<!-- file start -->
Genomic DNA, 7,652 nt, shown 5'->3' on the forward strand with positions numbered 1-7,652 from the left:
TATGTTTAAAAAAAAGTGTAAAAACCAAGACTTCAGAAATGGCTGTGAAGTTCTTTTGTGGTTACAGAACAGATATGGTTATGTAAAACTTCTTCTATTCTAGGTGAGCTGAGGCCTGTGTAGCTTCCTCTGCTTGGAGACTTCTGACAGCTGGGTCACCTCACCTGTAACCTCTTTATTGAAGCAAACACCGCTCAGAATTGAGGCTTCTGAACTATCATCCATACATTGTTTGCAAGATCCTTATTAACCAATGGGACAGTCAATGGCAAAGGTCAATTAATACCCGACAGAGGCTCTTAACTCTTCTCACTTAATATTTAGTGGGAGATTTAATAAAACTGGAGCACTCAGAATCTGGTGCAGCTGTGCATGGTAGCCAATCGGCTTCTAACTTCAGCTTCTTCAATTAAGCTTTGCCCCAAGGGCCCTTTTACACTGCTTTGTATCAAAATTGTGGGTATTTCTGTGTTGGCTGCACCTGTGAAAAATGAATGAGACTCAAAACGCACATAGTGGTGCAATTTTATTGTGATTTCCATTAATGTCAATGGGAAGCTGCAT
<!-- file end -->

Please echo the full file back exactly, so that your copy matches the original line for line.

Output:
Genomic DNA, 7,652 nt, shown 5'->3' on the forward strand with positions numbered 1-7,652 from the left:
TATGTTTAAAAAAAAGTGTAAAAACCAAGACTTCAGAAATGGCTGTGAAGTTCTTTTGTGGTTACAGAACAGATATGGTTATGTAAAACTTCTTCTATTCTAGGTGAGCTGAGGCCTGTGTAGCTTCCTCTGCTTGGAGACTTCTGACAGCTGGGTCACCTCACCTGTAACCTCTTTATTGAAGCAAACACCGCTCAGAATTGAGGCTTCTGAACTATCATCCATACATTGTTTGCAAGATCCTTATTAACCAATGGGACAGTCAATGGCAAAGGTCAATTAATACCCGACAGAGGCTCTTAACTCTTCTCACTTAATATTTAGTGGGAGATTTAATAAAACTGGAGCACTCAGAATCTGGTGCAGCTGTGCATGGTAGCCAATCGGCTTCTAACTTCAGCTTCTTCAATTAAGCTTTGCCCCAAGGGCCCTTTTACACTGCTTTGTATCAAAATTGTGGGTATTTCTGTGTTGGCTGCACCTGTGAAAAATGAATGAGACTCAAAACGCACATAGTGGTGCAATTTTATTGTGATTTCCATTAATGTCAATGGGAAGCTGCAT